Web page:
Shortly after the meet and greet it was time for the ceremonial demos. (It’s a sign of respect for a Sifu to have there students demo in front of their Sigung on his/her birthday). I wasn’t expecting to have to do a demo, so I had not prepared a form to do. Then when Sifu Jones called on me, my stomach dropped and I started sweating like crazy.

I got up, bowed at the sifus, called out the most recent empty hand form I had learned, and let my body do the rest without thinking. I thought I did horrible, but everyone told me that I did great. Despite how nervous I was, I’m honored that Sifu Jones would trust me with such a task.

We went out to eat at a Chinese restaurant after the demos and everyone was sharing food like we had known each other forever. We were all laughing and talking about (you guessed it) kung fu. Following dinner we stood outside the restaurant for about an hour discussing the applications of different moves. I was having the time of my life watching the masters break down different forms, and absorbing as much of it as possible. It started getting late and we had to come back to Tyler and everyone started hugging me and shaking my hand. I felt proud. I knew they will forever be my Family.

 

Never Quit, Never Lose Hope

Wednesday, January 25th, 2012

My name is James and this is my story.

After eleven years of marriage my parents got divorced because they both have incurable mental issues. (At that time I was just a baby). I lived with my mom until I was in third grade. She fed me lies about my grandparents and dad. At such a young age I didn’t know what or whom to believe. The lies ceased when my mom and oldest sister went to prison on drug charges.

About two years ago after eating at Spring Creek barbeque, my grandpa’s aorta ruptured. We rushed to the parking lot of Super One foods on Troup highway while I communicated with a 9-1-1 dispatcher. The ambulance met us there and rushed him to the hospital. When we got there the doctors told us that he had a three percent chance of living through the surgery. Heart-broken, we thought we were gonna lose him. Just when we thought all was lost, they told us that he made it through the surgery.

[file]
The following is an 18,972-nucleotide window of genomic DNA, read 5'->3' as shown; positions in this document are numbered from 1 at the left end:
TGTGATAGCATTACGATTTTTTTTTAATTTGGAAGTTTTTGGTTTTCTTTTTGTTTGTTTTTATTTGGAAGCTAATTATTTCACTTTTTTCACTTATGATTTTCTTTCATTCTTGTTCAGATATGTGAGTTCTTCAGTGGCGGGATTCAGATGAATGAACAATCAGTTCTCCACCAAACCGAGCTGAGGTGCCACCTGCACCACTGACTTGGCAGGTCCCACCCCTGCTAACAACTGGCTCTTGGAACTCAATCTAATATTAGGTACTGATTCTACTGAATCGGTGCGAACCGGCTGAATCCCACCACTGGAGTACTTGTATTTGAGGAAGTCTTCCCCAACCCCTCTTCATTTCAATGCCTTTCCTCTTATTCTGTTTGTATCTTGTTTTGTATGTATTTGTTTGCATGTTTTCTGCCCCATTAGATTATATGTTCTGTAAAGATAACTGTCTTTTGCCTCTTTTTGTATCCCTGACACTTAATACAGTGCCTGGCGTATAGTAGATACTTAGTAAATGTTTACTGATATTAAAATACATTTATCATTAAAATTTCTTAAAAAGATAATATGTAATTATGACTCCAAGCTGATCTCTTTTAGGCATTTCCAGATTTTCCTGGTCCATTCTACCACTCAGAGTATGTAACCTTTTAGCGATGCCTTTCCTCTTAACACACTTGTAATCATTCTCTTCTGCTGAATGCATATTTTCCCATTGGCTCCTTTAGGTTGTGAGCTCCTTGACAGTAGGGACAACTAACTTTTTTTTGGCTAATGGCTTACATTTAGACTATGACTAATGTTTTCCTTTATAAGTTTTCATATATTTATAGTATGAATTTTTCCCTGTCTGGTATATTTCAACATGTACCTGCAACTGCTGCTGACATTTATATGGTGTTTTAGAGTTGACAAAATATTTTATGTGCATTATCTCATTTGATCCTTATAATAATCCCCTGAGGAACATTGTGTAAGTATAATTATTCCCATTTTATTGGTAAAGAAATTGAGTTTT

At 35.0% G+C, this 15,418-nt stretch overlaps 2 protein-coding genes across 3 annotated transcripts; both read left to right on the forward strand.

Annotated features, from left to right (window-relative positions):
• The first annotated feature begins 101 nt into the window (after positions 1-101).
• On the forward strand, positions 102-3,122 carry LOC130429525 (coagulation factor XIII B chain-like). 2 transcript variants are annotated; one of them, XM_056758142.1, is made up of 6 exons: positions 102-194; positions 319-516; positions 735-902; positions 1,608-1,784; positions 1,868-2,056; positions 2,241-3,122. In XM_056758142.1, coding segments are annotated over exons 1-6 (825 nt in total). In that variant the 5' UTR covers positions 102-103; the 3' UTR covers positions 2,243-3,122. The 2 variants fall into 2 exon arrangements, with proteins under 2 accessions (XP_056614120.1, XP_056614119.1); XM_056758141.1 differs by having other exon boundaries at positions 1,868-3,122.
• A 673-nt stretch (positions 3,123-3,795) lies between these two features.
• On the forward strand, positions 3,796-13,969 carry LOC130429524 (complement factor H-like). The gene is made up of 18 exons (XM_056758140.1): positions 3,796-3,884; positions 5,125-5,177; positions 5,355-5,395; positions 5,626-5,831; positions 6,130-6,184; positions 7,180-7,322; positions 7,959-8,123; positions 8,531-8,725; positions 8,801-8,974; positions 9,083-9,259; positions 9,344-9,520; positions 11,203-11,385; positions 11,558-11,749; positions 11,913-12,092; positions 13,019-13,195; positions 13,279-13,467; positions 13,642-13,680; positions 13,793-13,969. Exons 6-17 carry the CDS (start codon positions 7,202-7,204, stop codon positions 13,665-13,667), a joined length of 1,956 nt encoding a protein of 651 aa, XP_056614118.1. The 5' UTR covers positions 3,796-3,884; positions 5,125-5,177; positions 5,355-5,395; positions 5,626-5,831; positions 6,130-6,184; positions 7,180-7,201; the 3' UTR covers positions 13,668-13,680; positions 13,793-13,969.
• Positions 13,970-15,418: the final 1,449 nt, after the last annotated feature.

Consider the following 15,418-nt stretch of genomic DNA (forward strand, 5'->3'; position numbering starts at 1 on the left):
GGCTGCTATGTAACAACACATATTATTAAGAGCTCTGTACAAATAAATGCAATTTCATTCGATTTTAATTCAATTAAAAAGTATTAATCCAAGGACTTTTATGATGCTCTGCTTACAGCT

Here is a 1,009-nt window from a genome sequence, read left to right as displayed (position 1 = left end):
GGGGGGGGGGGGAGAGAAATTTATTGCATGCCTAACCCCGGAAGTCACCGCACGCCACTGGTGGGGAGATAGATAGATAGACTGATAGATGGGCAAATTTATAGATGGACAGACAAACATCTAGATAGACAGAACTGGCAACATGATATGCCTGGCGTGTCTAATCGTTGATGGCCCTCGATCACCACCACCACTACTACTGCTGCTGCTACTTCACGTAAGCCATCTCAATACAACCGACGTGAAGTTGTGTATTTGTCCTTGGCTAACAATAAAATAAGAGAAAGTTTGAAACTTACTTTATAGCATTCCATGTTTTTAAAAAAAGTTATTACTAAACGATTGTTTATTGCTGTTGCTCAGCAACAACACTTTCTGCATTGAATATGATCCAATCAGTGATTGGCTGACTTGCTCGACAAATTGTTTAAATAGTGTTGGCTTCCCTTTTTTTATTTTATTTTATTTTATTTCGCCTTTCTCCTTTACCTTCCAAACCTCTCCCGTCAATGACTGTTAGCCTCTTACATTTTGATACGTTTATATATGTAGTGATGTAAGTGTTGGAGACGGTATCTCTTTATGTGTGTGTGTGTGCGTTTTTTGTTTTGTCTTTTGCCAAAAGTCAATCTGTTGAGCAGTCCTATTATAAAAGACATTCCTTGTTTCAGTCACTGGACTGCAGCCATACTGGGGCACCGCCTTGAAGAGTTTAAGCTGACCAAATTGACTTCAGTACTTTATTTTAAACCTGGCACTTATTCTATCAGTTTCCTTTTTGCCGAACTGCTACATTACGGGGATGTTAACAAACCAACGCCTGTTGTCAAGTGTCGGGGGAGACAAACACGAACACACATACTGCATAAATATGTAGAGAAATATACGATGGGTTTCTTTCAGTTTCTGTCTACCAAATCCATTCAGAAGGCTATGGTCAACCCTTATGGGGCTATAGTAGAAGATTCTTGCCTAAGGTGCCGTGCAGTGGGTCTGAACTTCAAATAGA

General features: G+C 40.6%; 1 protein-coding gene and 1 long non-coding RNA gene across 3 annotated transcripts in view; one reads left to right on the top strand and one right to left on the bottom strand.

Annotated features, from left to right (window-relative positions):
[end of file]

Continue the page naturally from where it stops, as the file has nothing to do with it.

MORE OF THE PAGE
Shortly after, I was overwhelmed with feelings of depression. I felt like my sisters hated me and that I was all alone. I felt as if everyone liked my sisters more than me. I would cuss at my sister which is very unlike me. So in an attempt to flee my depression, I moved in with my mom in Terrell.

After about a month of being in Terrell I got into a wreck which amplified my depression. That’s when my mom started showing me her true colors. One night, we got into a major argument that ended with her cussing me out at 5 am while I’m trying to go to sleep. In the heat of the moment, I said a few words that I shouldn’t have. After that she kicked me out on the street so I moved back to Tyler. Three months later, I enrolled in the Tyler Kung Fu & Fitness Black Sash program, which is the best decision I have ever made.

I have thrived off of kung fu because it has made me realize that everything bad that has happened to me can never sum up to the good that I get from doing it. I’ve become part of the TKFF family, and I feel at home here. Now I feel a responsibility to help others that might be having a hard time, because before kung fu, I was right where they are.

The events that have occurred in my life has built my character and made me a stronger person mentally and emotionally. I have also become a more understanding person. My grandpa taught me to NEVER give up no matter what the odds. When I have kids, I won’t make the same mistake that my parents have made. So always remember NEVER QUIT, AND NEVER LOSE HOPE.